The ruling means that the $450 million Fenway Center project can now get under way. The first phase will involve a 102-unit apartment building along Brookline Avenue, a 750-space parking garage on a deck over the Mass. Pike, a pair of apartment building with 316 units total along Beacon Street, and retail that will include the organic grocer Harvest Co-op. Yup.

A lot going on right near the ballpark, and it all can move forward now that a judge has ruled that a neighboring property owner has no chance of winning its case over public street extensions.

The decision clears the way for one of the city’s largest and most transformative construction projects.

Fenway Center will be transformative in two ways. First, as we've seen, there's a lot of stuff going up, notable in itself even in a Boston that is seeing one of its busiest construction sprees in living memory (the project's next phase includes a 27-story tower over the Mass. Pike with additional retail, office space and apartments). Second, the five buildings total planned for the project are supposed to be powered electrically largely by solar panels. Fans on their way to a Sox game will see apartments, restaurants, stores, etc., humming with the same sunshine powering Bobby Valentine. How about that.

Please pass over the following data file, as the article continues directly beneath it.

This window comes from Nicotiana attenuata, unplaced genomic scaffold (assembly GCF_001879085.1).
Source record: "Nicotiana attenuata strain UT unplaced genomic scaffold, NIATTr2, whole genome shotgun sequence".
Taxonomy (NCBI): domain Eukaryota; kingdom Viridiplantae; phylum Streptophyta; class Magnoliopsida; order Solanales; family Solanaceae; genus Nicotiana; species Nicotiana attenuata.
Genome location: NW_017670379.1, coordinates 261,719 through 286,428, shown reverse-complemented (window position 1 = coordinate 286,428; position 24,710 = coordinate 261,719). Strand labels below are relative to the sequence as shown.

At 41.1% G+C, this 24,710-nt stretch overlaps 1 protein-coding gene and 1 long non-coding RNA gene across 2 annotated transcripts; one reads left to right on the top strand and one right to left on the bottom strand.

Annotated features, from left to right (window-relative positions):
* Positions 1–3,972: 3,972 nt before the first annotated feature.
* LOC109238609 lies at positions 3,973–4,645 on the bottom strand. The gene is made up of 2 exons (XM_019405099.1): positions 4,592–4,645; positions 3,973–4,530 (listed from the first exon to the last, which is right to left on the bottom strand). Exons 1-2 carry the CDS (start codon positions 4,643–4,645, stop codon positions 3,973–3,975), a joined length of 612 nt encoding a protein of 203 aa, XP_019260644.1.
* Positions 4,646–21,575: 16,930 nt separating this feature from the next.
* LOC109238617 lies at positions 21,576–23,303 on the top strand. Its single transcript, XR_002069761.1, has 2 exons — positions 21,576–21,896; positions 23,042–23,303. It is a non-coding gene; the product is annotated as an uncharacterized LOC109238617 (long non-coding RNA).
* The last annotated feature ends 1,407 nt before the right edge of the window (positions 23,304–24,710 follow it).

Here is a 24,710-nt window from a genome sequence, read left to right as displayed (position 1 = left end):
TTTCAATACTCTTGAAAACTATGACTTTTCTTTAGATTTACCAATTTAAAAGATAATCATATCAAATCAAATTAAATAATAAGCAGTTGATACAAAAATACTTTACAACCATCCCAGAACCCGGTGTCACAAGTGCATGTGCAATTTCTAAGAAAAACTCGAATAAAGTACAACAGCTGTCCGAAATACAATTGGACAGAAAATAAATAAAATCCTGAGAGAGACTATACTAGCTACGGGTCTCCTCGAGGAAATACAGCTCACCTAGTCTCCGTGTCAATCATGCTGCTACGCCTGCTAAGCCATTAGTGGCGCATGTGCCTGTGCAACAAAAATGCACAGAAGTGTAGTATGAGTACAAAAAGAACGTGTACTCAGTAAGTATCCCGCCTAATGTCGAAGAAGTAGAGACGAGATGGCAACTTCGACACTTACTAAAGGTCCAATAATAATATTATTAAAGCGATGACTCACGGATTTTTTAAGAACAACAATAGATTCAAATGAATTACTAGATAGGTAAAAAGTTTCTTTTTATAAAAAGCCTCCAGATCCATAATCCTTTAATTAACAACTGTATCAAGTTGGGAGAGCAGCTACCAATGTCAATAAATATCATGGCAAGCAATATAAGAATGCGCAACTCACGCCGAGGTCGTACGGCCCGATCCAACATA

The five-building complex is designed to be unlike anything now standing in Boston, with solar panels to generate much of its electricity. Part of the development will straddle the turnpike between Brookline Avenue and Beacon Street, where many Red Sox fans now walk to the ballpark through crumbling parking lots.

State and city officials cheered the decision, noting that Fenway Center will result in hundreds of construction jobs and advance the redevelopment of the neighborhood around the ballpark.

“It is great news that this lawsuit has been decided,’’ Mayor Thomas M. Menino said. “I am pleased that the $450 million Fenway Center can now move forward and put 1,700 construction workers back on the job.’’
 

Friday, April 20, 2012

$500 million, 47-story Copley Tower Gets Go-Ahead

City officials have approved construction of what would be Boston’s tallest residential building, a 47-story tower at Copley Place with 318 condominiums above a retail base that houses an expanded Neiman Marcus store and other shops. Supporters said the tower will be a striking addition to the skyline and will create jobs and improve the neighborhood.